Search Results

You are looking at 1 - 10 of 541 items for :

  • "specializers" x
  • Refine by Access: All Content x
Clear All
Restricted access

Peter A. Hastie

This paper examines the literature within sport pedagogy that addresses early sport specialization. The paper is presented in two sections. First, research on a number of common sense assumptions about early specialization is examined from a pedagogical perspective: (a) Is limiting youths’ experiences to a single sport the best path to elite status? (b) Do early specializers receive better coaching? (c) Do coaches of early specializers have better sport content knowledge? (d) Do coaches of early specializers have better planning behaviors? (e) Do instructional climates differ between specialized and diversified coaching settings? Second, a research agenda from a pedagogical perspective is proposed for answering the questions posed in the first section, as well as the various assessments and protocols that would allow for these questions to be answered.

Restricted access

Madeline Winans, Kevin M. Biese, Grace Rudek, Madison N. Renner, Julie M. Stamm, and David R. Bell

Key Points ▸ Goalies were more likely to specialize than any other position. ▸ Parents believe that sport specialization moderately improves skills. ▸ Parents of specialized athletes had most positive outlook on sport specialization. ▸ Spending on ice hockey is highest in parents of specialized

Restricted access

Shelby Waldron, J.D. DeFreese, Brian Pietrosimone, Johna Register-Mihalik, and Nikki Barczak

There is a trend towards sport specialization (high intensity, year-round training in a single sport at the exclusion of other sports) in American youth organized sport, as evident in the increasing number of elite youth competitions including Junior Olympics and Amateur Athletic Union ( Wiersma

Restricted access

Sierra Reich, Jeremy Hawkins, Alli Powell, and Michael Reeder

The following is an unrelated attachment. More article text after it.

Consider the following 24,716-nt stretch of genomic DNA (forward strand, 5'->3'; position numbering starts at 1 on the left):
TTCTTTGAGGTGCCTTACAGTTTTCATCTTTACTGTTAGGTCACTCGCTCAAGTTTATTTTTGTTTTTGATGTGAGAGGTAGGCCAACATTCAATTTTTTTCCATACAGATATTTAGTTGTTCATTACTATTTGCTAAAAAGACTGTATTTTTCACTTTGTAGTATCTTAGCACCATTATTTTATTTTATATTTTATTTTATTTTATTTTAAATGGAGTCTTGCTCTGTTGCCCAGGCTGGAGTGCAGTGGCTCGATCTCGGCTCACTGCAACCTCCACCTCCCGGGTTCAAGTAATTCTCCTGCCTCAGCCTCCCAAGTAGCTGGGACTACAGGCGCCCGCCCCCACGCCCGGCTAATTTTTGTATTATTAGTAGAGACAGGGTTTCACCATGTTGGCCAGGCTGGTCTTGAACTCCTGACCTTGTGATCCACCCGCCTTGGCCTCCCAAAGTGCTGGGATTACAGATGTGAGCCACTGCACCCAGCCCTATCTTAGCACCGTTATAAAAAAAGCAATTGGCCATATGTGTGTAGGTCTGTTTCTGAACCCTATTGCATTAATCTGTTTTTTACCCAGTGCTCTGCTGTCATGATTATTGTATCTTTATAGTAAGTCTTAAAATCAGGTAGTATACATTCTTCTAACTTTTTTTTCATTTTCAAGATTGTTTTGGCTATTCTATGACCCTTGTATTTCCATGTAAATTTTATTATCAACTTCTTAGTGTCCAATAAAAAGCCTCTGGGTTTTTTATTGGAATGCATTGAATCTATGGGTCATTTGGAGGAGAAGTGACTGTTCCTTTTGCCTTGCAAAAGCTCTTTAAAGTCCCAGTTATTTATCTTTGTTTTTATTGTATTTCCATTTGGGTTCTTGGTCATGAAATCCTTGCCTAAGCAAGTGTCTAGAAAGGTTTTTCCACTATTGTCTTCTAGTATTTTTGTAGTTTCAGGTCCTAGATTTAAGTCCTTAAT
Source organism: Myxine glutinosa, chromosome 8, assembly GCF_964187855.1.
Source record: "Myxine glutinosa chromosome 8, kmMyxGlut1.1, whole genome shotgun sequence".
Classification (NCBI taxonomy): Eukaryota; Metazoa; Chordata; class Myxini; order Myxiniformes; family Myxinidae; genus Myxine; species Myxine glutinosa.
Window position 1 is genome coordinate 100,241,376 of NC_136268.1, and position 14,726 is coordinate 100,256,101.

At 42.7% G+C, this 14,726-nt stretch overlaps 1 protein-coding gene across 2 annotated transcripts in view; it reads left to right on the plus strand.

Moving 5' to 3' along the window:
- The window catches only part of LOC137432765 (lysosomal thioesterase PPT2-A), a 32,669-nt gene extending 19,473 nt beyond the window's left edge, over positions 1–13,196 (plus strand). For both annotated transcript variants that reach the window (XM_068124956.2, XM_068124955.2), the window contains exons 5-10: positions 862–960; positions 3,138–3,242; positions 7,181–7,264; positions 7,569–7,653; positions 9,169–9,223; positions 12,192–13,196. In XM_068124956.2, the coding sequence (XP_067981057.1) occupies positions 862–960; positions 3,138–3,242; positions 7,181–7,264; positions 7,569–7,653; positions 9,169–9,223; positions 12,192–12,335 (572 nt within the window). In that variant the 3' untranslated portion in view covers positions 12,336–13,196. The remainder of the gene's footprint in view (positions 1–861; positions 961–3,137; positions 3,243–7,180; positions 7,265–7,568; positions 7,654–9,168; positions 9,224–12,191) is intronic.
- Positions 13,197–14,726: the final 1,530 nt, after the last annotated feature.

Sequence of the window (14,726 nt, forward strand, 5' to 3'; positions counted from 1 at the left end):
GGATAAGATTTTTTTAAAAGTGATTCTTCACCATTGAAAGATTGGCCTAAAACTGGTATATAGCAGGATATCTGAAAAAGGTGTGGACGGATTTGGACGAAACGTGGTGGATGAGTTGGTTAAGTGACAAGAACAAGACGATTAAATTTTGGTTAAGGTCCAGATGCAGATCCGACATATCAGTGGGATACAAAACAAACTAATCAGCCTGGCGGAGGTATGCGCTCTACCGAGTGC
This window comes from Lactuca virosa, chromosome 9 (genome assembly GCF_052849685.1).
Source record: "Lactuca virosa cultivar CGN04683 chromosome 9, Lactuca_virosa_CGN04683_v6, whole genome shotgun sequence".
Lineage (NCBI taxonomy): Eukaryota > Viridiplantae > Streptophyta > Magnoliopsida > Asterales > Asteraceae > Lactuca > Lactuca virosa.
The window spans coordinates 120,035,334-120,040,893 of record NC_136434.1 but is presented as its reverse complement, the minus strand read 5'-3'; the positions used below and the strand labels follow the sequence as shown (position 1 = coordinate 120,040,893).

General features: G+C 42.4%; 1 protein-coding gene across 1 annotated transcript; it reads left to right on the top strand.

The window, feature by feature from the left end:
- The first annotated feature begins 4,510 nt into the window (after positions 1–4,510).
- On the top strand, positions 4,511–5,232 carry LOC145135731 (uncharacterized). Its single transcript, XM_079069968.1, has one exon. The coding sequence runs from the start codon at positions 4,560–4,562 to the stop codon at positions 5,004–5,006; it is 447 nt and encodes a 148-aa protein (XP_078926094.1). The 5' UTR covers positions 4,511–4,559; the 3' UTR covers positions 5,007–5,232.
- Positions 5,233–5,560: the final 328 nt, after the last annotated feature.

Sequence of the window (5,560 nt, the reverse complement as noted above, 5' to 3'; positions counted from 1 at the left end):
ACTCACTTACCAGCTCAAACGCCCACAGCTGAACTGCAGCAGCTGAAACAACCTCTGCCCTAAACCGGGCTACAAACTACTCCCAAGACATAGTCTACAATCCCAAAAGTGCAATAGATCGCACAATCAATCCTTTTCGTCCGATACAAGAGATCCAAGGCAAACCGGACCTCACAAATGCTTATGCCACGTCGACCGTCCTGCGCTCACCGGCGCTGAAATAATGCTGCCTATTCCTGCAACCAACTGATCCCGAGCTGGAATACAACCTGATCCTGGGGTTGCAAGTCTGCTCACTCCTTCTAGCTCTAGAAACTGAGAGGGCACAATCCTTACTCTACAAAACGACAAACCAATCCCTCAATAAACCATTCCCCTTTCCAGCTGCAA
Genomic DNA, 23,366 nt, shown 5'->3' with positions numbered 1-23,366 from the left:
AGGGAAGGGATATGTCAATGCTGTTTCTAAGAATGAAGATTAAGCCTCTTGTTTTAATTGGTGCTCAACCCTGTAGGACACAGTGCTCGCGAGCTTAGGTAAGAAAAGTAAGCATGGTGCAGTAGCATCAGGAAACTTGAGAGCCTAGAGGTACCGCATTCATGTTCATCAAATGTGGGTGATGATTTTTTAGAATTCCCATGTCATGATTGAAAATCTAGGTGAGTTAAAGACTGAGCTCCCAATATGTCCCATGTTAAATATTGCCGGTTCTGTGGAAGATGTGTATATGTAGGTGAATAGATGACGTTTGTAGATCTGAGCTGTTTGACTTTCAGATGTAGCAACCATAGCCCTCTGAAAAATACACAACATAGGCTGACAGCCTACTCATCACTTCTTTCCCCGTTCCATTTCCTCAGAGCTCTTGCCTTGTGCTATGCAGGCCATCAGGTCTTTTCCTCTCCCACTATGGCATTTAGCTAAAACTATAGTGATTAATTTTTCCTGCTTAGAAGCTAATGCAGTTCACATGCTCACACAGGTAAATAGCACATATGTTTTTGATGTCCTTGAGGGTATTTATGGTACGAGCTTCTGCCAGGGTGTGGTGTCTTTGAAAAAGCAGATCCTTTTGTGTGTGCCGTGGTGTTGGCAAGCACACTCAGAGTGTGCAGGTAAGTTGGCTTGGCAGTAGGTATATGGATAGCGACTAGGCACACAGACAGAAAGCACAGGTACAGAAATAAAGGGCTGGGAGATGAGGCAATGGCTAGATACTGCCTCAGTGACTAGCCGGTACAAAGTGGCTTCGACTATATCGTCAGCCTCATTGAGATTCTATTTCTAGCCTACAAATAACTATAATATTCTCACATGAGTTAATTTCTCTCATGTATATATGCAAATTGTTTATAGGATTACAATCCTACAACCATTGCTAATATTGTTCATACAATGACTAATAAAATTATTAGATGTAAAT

Clinical Scenario Sport specialization among youth athletes is growing in popularity each year as youth sport participation continues to increase. 1 Sport specialization is defined as a combination of playing or training in a specific sport for greater than 8 months per year, playing a sport to

Restricted access

Tyler J. Noble and Robert F. Chapman

greater amounts of physical activity and specific training during developmental periods. 1 , 2 Like most sports, marathon running requires specialization and specificity of training on the part of athletes to experience elite-level success. 3 – 5 It has been suggested that it may take as much as of 10

Full access

Mayrena I. Hernandez, Kevin M. Biese, Dan A. Schaefer, Eric G. Post, David R. Bell, and M. Alison Brooks

scholarships have all led to increasing deliberate practice and competition in youth athletics. This trend has been coined sport specialization. 4 – 8 Sport specialization is commonly defined as year-round participation in a single sport with intense, high-volume training. 9 The consequences of sport

Full access

Matthew Burwell, Justin DiSanti, and Tamara C. Valovich McLeod

participation. 2 , 3 In addition, other factors can result in negative associations with sport participation, including sport specialization. It is estimated that 30% of youth athletes engage in sport specialization, 4 a practice defined as “year-round intensive training in a sport at the exclusion of other

Restricted access

Makenzie A. Schoeff, Katie R. Morey, James E. Johnson, Anya T. Eicher, and Lawrence W. Judge

continue to play with her throughout the spring and summer. For Taylor, it started to feel like the expectation for girls her age was to pick one sport and work to become really good at that sport. Taylor embraced this approach. The Drive to Specialize As her season came to an end playing on the 14U

Restricted access

Chloe McKay, Johanna M. Hoch, Matthew C. Hoch, and Deirdre Dlugonski

skills that are essential for continued participation in physical activities. Thus, youth sport may be an avenue for promoting physical activity into young adulthood. The type of youth sport experiences, whether an individual participates in multiple sports or specializes in one sport, may be associated

Restricted access

Tsz Lun (Alan) Chu, Ellea Bachmeier, and Taylor Mair

psychology professionals’ specialization and employment, an indirect indication of gender stereotyping and representation ( Fink, 2016 ; Hardin & Greer, 2009 ). This study, therefore, examined the data from Certified Mental Performance Consultants (CMPCs), who are mostly based in the United States, as the